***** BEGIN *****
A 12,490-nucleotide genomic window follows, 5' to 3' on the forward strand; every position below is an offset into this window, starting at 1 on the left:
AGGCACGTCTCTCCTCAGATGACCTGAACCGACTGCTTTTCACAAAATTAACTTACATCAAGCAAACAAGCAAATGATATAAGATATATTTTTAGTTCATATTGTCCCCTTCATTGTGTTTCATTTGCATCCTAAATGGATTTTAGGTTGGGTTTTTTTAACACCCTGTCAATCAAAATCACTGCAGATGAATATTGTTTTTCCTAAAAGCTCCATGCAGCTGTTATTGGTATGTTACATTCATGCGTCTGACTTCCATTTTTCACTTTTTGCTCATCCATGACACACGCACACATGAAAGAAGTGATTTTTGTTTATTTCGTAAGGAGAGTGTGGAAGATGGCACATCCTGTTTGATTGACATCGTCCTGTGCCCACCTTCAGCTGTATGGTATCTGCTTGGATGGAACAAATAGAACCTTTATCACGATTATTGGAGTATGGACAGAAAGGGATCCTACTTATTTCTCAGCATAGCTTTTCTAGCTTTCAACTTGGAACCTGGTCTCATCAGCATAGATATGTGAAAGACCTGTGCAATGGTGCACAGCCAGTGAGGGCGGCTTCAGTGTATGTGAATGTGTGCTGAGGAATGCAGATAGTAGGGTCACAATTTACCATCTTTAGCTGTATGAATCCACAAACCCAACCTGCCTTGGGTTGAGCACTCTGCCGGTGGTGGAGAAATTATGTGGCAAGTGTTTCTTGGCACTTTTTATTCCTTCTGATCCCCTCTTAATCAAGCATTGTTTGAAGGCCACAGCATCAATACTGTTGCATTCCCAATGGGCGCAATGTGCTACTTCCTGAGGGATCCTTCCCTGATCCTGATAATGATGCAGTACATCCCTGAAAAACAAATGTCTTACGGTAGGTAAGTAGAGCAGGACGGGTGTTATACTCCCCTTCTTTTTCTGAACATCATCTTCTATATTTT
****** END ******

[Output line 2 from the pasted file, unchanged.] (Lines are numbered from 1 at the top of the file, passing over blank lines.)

AGGCACGTCTCTCCTCAGATGACCTGAACCGACTGCTTTTCACAAAATTAACTTACATCAAGCAAACAAGCAAATGATATAAGATATATTTTTAGTTCATATTGTCCCCTTCATTGTGTTTCATTTGCATCCTAAATGGATTTTAGGTTGGGTTTTTTTAACACCCTGTCAATCAAAATCACTGCAGATGAATATTGTTTTTCCTAAAAGCTCCATGCAGCTGTTATTGGTATGTTACATTCATGCGTCTGACTTCCATTTTTCACTTTTTGCTCATCCATGACACACGCACACATGAAAGAAGTGATTTTTGTTTATTTCGTAAGGAGAGTGTGGAAGATGGCACATCCTGTTTGATTGACATCGTCCTGTGCCCACCTTCAGCTGTATGGTATCTGCTTGGATGGAACAAATAGAACCTTTATCACGATTATTGGAGTATGGACAGAAAGGGATCCTACTTATTTCTCAGCATAGCTTTTCTAGCTTTCAACTTGGAACCTGGTCTCATCAGCATAGATATGTGAAAGACCTGTGCAATGGTGCACAGCCAGTGAGGGCGGCTTCAGTGTATGTGAATGTGTGCTGAGGAATGCAGATAGTAGGGTCACAATTTACCATCTTTAGCTGTATGAATCCACAAACCCAACCTGCCTTGGGTTGAGCACTCTGCCGGTGGTGGAGAAATTATGTGGCAAGTGTTTCTTGGCACTTTTTATTCCTTCTGATCCCCTCTTAATCAAGCATTGTTTGAAGGCCACAGCATCAATACTGTTGCATTCCCAATGGGCGCAATGTGCTACTTCCTGAGGGATCCTTCCCTGATCCTGATAATGATGCAGTACATCCCTGAAAAACAAATGTCTTACGGTAGGTAAGTAGAGCAGGACGGGTGTTATACTCCCCTTCTTTTTCTGAACATCATCTTCTATATTTT